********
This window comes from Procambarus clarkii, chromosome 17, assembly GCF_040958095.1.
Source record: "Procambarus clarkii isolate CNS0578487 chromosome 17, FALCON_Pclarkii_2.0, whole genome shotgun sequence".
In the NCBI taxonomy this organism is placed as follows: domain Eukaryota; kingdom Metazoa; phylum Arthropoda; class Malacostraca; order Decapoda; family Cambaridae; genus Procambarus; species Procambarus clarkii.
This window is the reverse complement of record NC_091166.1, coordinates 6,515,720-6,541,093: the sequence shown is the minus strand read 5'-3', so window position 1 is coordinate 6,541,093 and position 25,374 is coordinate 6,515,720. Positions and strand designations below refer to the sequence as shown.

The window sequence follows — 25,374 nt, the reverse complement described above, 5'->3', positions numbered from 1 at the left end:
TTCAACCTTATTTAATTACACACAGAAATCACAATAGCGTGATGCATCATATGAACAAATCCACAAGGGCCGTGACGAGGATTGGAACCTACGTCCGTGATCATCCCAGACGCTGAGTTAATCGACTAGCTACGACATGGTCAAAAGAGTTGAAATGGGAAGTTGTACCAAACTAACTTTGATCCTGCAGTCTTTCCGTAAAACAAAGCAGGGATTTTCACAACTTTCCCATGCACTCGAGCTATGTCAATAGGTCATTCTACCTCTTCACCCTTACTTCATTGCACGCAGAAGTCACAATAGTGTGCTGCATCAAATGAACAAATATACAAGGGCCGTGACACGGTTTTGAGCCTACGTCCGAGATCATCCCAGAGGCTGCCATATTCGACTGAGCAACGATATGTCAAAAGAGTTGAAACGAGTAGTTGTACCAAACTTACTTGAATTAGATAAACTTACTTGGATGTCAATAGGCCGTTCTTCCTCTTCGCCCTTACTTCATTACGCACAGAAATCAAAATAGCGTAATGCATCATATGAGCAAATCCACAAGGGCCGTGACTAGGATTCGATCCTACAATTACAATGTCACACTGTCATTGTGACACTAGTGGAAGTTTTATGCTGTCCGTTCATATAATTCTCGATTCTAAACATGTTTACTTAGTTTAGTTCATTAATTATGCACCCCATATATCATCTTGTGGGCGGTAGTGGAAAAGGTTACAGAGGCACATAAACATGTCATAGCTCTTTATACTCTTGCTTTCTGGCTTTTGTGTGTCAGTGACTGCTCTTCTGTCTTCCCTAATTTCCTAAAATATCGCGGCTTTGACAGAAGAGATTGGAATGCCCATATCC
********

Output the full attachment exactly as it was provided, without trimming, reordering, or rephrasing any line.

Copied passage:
This window comes from Procambarus clarkii, chromosome 17, assembly GCF_040958095.1.
Source record: "Procambarus clarkii isolate CNS0578487 chromosome 17, FALCON_Pclarkii_2.0, whole genome shotgun sequence".
In the NCBI taxonomy this organism is placed as follows: domain Eukaryota; kingdom Metazoa; phylum Arthropoda; class Malacostraca; order Decapoda; family Cambaridae; genus Procambarus; species Procambarus clarkii.
This window is the reverse complement of record NC_091166.1, coordinates 6,515,720-6,541,093: the sequence shown is the minus strand read 5'-3', so window position 1 is coordinate 6,541,093 and position 25,374 is coordinate 6,515,720. Positions and strand designations below refer to the sequence as shown.

The window sequence follows — 25,374 nt, the reverse complement described above, 5'->3', positions numbered from 1 at the left end:
TTCAACCTTATTTAATTACACACAGAAATCACAATAGCGTGATGCATCATATGAACAAATCCACAAGGGCCGTGACGAGGATTGGAACCTACGTCCGTGATCATCCCAGACGCTGAGTTAATCGACTAGCTACGACATGGTCAAAAGAGTTGAAATGGGAAGTTGTACCAAACTAACTTTGATCCTGCAGTCTTTCCGTAAAACAAAGCAGGGATTTTCACAACTTTCCCATGCACTCGAGCTATGTCAATAGGTCATTCTACCTCTTCACCCTTACTTCATTGCACGCAGAAGTCACAATAGTGTGCTGCATCAAATGAACAAATATACAAGGGCCGTGACACGGTTTTGAGCCTACGTCCGAGATCATCCCAGAGGCTGCCATATTCGACTGAGCAACGATATGTCAAAAGAGTTGAAACGAGTAGTTGTACCAAACTTACTTGAATTAGATAAACTTACTTGGATGTCAATAGGCCGTTCTTCCTCTTCGCCCTTACTTCATTACGCACAGAAATCAAAATAGCGTAATGCATCATATGAGCAAATCCACAAGGGCCGTGACTAGGATTCGATCCTACAATTACAATGTCACACTGTCATTGTGACACTAGTGGAAGTTTTATGCTGTCCGTTCATATAATTCTCGATTCTAAACATGTTTACTTAGTTTAGTTCATTAATTATGCACCCCATATATCATCTTGTGGGCGGTAGTGGAAAAGGTTACAGAGGCACATAAACATGTCATAGCTCTTTATACTCTTGCTTTCTGGCTTTTGTGTGTCAGTGACTGCTCTTCTGTCTTCCCTAATTTCCTAAAATATCGCGGCTTTGACAGAAGAGATTGGAATGCCCATATCC